I am very new to this forum. I am interested in sql server developing side like stored procedure, trigger, function,views. I have one year experience in this field. I want to join in this field as a full time job. Any suggestion will be welcomed....
Best thing you can do is build stuff. Find volunteer organizations local to you that need some data management and then build things for them. With only one year in, your skills and knowledge are, at best, entry level, but might not even be that. There are few, if any, places that will take on a completely unskilled developer and train them up. So, you need to develop skills. Read lots of books and blogs and try stuff out. Get a copy of SQL Server Developer's Edition ($50) and do things with it, anything, everything.
A couple of other resources worth picking up, Brad McGehee's book on being an exceptional DBA and Tom LaRock's book on getting a DBA job. I know you mean database developer, but the dividing line is pretty thin, so learning this stuff won't hurt at all.
answered Jan 04 '12 at 07:28 AM
Grant Fritchey ♦♦
I have to very respectfully disagree with Grant here. Grant clearly has enormous experience, so it could be something of a regional issue, but what he is describing about the job market definitely does not fit my experience.
I have been on both sides of the issue now, and I was both hired by a company as a SQL Developer when I had no work experience in SQL (the fact I had certifications and that I did well on the skills exam they gave me helped) and I have hired people with no experience with the intention of training them up. The caveat though is that if you are being hired as someone they plan to train, you can expect to start at an entry level (or lower) salary and you must be prepared to show that you are willing to learn aggressively.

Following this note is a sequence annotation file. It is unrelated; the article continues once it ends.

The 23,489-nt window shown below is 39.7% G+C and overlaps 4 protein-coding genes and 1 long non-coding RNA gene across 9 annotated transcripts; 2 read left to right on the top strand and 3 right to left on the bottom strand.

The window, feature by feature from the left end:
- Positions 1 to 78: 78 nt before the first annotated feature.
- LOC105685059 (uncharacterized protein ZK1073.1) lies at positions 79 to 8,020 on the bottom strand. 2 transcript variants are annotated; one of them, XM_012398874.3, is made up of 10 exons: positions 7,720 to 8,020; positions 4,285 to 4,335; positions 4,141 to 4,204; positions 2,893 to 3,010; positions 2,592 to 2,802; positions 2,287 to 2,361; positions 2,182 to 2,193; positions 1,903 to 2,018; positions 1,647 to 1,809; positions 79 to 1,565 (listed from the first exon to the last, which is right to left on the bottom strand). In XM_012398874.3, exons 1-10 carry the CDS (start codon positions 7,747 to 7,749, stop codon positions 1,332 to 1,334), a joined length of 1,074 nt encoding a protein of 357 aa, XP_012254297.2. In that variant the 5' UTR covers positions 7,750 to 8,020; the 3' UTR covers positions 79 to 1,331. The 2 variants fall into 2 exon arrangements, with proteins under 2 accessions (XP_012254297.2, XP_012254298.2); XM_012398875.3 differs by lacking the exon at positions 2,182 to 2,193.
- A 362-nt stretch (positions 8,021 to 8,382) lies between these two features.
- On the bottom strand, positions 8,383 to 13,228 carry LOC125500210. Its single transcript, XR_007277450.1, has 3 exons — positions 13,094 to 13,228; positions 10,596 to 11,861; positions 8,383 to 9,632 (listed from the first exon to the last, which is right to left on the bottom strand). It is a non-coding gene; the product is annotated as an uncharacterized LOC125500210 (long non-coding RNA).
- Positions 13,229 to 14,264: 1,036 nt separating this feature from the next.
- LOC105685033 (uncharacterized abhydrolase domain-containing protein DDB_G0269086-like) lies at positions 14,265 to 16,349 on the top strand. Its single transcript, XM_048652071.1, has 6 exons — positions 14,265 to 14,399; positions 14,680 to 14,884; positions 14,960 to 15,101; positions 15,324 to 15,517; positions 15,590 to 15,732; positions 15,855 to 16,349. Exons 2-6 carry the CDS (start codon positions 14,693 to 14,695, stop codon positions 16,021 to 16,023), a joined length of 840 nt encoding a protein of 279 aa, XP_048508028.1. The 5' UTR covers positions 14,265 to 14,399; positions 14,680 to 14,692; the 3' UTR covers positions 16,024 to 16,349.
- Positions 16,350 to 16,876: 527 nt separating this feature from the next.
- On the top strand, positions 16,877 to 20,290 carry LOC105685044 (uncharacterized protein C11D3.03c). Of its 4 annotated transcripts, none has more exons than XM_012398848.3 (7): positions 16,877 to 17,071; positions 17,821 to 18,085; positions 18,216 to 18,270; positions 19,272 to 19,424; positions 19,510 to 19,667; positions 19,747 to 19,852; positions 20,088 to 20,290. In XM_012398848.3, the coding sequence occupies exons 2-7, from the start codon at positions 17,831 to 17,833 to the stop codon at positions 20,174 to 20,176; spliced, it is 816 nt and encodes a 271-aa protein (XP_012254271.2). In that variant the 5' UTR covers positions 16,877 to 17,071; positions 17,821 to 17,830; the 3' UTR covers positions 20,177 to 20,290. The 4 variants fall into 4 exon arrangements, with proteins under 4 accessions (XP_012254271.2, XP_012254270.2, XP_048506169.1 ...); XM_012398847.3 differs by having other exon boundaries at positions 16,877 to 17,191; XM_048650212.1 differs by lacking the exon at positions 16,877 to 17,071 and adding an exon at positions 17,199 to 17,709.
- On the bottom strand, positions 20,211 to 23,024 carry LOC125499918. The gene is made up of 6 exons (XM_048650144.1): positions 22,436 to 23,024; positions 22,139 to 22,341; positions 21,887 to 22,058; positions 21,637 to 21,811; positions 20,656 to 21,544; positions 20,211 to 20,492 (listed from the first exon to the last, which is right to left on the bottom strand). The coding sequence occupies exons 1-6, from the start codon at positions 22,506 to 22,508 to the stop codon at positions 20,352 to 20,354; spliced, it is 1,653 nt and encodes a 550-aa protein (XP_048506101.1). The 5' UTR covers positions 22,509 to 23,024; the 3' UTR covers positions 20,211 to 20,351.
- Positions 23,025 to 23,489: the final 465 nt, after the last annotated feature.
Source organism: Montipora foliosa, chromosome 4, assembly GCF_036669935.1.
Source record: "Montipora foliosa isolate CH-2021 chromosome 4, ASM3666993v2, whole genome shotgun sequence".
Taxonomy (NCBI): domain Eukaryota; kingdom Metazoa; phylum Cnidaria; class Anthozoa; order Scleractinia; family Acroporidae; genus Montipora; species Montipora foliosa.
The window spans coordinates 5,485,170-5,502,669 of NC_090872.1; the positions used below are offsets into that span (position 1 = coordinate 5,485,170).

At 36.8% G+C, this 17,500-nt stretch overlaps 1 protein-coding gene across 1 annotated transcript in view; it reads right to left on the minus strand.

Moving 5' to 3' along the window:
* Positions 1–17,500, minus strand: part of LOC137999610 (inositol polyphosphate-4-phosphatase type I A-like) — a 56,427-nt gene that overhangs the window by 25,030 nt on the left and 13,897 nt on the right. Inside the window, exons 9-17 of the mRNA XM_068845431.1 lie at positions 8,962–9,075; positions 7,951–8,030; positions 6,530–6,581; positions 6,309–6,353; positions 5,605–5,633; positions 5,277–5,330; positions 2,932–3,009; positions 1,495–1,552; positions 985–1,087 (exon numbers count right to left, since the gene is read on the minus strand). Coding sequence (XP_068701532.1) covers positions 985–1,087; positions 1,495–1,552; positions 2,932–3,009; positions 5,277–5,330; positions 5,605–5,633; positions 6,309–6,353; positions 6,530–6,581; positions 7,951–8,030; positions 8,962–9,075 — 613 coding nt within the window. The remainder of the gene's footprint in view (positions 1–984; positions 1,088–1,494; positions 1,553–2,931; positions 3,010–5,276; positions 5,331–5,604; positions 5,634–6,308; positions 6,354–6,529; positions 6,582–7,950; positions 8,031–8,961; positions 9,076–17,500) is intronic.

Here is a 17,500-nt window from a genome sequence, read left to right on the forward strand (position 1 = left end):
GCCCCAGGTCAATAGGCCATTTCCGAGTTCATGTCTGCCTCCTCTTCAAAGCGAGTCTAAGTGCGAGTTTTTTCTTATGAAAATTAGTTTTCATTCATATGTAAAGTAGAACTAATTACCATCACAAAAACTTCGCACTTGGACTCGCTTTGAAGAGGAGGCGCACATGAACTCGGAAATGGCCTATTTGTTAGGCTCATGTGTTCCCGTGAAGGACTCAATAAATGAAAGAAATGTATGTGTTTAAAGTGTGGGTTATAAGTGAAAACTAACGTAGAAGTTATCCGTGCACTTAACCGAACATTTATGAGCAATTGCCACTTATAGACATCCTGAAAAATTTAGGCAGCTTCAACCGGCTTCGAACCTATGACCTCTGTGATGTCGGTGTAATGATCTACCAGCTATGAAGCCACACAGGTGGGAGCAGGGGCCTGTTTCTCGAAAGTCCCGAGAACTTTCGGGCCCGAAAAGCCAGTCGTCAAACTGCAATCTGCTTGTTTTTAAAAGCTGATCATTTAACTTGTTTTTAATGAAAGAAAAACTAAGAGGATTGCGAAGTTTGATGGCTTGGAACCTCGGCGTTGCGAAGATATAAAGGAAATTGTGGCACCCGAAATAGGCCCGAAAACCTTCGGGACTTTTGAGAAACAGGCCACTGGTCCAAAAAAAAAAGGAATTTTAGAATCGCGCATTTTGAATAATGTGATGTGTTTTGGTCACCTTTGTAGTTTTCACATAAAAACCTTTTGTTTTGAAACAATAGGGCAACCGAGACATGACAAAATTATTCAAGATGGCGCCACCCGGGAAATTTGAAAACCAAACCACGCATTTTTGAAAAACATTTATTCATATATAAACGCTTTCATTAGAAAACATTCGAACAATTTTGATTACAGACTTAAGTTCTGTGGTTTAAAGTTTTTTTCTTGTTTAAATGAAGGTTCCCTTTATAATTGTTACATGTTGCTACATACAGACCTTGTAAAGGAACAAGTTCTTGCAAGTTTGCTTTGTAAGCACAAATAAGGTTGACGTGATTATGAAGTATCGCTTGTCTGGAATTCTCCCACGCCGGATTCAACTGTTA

I also have to disagree that someone with only a year is at best entry level. People learn at different rates depending on all kinds of factors, but one if them is willingness to put in the effort to learn. I knew one developer that after ten years could still be described as entry level. She was not lazy and was a good employee, but she didn't study outside of the office and didn't seek out the most challenging tasks around the office. So, she stagnated and maintained a stead day job doing light maintenance work and making CRUD procedures.
On the other hand, some people learn much faster. I may risk sounding arrogant here, but I think I went past the entry level point in under a year. I transitioned out of the army and decided to go into SQL Development largely on the recommendation of a good friend of mine. I studied with him and on my own for about 2 months before getting my first job in SQL. I had done some programming before, but it was mostly small things in college before going into the Army. I was hired as an entry level programmer at a lower salary than I had in the Army with the understanding that I needed training. Over my first year, I looked for the hardest challenges they would give me around the office, read about SQL and later started writing about SQL outside of the office, and learned a lot from both the older developers in my office and from my mentor that got me into SQL in the first place. I was promoted to Sr. Developer before that year was out and promoted to DBA before my second year with that company was over. I was not then and still do not claim to be a master by any stretch, I still stand impressed when I look at the things people like Grant Fritchey, Jeff Moden, and Itzik Ben Gan achieve with SQL. But I think I can say without too much arrogance I was well past entry level before that year was over and I am hardly unique.